Pers Soc Psychol Bull. 2003 Oct;29(10):1236-44.
This study examined the impact of disclosing traumas on resilient self-perceptions and psychological distress. Participants (N = 50) wrote about a traumatic life event or their plans for the next day and completed measures of resilience and distress before disclosing (pretest) and 3 months later (posttest). Results revealed that trauma participants increased in positive self-perceptions (mastery, personal growth, self-acceptance) and decreased in distress (depression, interpersonal sensitivity, anxiety, somatization) from pretest to posttest. Control participants showed no changes except for autonomy, on which they decreased. Results suggest that in addition to reducing psychological distress, disclosing traumas change self-perception, resulting in a more resilient self-concept.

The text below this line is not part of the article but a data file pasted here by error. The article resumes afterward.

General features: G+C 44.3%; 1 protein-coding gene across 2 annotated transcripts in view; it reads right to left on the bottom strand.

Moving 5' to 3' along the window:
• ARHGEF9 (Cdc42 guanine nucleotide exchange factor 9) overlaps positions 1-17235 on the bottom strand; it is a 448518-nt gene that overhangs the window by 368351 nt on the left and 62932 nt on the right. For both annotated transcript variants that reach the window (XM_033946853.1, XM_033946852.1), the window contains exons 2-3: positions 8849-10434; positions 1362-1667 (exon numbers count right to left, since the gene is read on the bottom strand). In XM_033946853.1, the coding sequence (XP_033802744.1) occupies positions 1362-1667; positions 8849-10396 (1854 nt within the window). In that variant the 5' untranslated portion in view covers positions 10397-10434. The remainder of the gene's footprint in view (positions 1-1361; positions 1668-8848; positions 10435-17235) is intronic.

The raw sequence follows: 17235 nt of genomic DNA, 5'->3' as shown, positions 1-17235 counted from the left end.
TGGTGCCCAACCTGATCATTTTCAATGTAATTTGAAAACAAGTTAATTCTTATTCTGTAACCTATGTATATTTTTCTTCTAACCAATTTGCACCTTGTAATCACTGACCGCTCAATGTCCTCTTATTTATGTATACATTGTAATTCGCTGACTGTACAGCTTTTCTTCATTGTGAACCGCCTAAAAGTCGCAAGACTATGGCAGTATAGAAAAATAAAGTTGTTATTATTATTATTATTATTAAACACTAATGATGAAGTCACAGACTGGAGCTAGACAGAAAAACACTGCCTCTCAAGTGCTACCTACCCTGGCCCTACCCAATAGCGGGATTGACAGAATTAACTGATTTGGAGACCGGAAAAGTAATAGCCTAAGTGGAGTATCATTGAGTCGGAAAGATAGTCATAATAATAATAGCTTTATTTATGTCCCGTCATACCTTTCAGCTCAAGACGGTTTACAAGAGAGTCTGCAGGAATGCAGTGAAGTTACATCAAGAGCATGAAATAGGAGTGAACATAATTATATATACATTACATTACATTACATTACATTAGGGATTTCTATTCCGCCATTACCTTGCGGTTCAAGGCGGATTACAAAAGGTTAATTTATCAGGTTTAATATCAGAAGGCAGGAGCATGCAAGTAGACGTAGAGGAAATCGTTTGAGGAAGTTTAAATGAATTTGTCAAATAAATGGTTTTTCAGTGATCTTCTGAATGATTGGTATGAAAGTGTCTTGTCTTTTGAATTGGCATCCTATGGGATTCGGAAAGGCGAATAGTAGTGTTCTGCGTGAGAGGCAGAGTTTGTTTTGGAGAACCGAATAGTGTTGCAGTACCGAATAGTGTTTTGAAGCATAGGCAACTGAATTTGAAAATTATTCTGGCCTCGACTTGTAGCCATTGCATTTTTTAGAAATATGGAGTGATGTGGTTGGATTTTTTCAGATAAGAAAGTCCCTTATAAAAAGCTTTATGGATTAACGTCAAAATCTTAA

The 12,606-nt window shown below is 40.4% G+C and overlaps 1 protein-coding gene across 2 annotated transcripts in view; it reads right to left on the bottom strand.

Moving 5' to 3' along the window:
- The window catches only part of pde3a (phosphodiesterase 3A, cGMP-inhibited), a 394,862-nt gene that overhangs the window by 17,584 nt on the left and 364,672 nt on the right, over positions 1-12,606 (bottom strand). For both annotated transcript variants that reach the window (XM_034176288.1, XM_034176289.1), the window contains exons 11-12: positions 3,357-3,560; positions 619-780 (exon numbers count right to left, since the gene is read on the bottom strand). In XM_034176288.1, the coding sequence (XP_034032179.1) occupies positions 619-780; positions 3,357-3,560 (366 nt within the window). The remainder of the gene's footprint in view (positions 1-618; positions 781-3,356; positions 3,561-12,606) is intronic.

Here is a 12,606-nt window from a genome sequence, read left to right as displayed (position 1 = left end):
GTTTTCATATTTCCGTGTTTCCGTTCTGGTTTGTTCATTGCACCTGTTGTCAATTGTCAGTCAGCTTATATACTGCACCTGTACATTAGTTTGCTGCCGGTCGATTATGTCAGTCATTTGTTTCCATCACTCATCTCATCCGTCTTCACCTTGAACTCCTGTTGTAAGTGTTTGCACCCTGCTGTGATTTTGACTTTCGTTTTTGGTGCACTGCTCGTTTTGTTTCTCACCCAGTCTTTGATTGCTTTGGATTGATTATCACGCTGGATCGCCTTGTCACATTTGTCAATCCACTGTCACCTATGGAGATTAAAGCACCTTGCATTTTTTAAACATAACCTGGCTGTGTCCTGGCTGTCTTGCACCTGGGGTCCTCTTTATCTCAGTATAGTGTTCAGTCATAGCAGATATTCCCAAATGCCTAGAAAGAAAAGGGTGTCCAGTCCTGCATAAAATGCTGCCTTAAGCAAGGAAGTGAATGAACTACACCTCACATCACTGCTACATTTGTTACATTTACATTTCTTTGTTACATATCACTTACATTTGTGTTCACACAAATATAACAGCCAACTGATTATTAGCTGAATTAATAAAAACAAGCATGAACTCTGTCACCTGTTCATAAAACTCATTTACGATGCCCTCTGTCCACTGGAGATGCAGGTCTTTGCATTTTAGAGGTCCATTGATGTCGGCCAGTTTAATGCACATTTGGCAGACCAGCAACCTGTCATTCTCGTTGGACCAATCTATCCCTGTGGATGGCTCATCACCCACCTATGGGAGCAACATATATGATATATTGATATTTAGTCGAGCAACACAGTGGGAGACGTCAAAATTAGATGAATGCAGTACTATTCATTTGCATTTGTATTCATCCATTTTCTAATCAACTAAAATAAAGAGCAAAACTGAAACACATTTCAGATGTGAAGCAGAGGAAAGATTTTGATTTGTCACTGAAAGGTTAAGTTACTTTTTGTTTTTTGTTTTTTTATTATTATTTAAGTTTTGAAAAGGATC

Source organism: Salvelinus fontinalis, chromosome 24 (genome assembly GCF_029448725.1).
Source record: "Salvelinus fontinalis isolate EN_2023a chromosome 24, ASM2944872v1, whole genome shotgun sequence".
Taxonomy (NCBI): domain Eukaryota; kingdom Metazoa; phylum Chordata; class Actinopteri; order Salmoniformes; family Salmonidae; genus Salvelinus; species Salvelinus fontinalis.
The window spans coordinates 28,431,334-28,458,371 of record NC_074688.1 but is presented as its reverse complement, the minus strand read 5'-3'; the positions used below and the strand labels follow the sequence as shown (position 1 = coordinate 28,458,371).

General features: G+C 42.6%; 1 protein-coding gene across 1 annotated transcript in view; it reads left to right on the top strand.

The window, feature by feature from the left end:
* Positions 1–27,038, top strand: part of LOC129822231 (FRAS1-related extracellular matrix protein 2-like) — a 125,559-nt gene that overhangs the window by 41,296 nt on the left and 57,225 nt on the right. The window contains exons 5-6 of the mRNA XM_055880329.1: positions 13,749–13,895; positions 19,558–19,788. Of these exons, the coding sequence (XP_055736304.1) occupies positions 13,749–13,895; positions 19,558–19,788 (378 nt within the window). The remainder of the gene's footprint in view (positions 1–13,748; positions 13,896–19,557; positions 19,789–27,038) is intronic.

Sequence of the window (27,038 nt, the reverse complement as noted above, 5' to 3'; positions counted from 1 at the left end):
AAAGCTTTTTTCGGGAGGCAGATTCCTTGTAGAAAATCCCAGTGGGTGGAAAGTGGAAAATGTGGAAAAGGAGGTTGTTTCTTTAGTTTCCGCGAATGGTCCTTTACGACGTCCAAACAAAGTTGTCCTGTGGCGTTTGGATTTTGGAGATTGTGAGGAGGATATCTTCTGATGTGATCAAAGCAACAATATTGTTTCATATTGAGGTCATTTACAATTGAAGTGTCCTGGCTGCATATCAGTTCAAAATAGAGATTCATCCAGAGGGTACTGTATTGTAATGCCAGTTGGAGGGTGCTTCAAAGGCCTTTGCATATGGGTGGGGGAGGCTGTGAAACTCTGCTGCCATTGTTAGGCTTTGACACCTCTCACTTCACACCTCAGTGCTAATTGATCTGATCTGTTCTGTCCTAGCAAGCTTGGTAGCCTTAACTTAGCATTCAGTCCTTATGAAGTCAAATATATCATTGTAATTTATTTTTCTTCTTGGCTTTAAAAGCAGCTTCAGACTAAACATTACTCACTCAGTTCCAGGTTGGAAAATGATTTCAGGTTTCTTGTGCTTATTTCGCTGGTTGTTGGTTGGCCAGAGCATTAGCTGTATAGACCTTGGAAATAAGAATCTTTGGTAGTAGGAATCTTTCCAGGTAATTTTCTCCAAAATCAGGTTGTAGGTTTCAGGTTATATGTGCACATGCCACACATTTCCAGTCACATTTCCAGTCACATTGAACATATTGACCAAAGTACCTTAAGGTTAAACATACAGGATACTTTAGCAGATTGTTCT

Cognitive Therapy and Research
Traditional expressive writing (EW) and EW augmented by emotion-acceptance instructions (EWEA) were compared to non-emotional control writing for their ability to forestall depression symptoms in undergraduates with high or low initial levels of depression symptomatology. EWEA instructions encouraged participants to take a more accepting, “emotion friendly” approach toward expressive writing, stressing the importance of “staying present” with difficult emotional experiences non-judgmentally and with openness. Writing condition interacted significantly with initial depression such that at the 5-week posttest, EWEA was more beneficial than control writing for participants with low to mild initial depression symptoms (CESD <17) and EW was more beneficial than control writing for participants with very low initial depression symptoms (CESD <8). But for the EW condition, this effect was reversed such that participants in this condition with high initial depression (CESD >26) fared worse at posttest than those in the control group.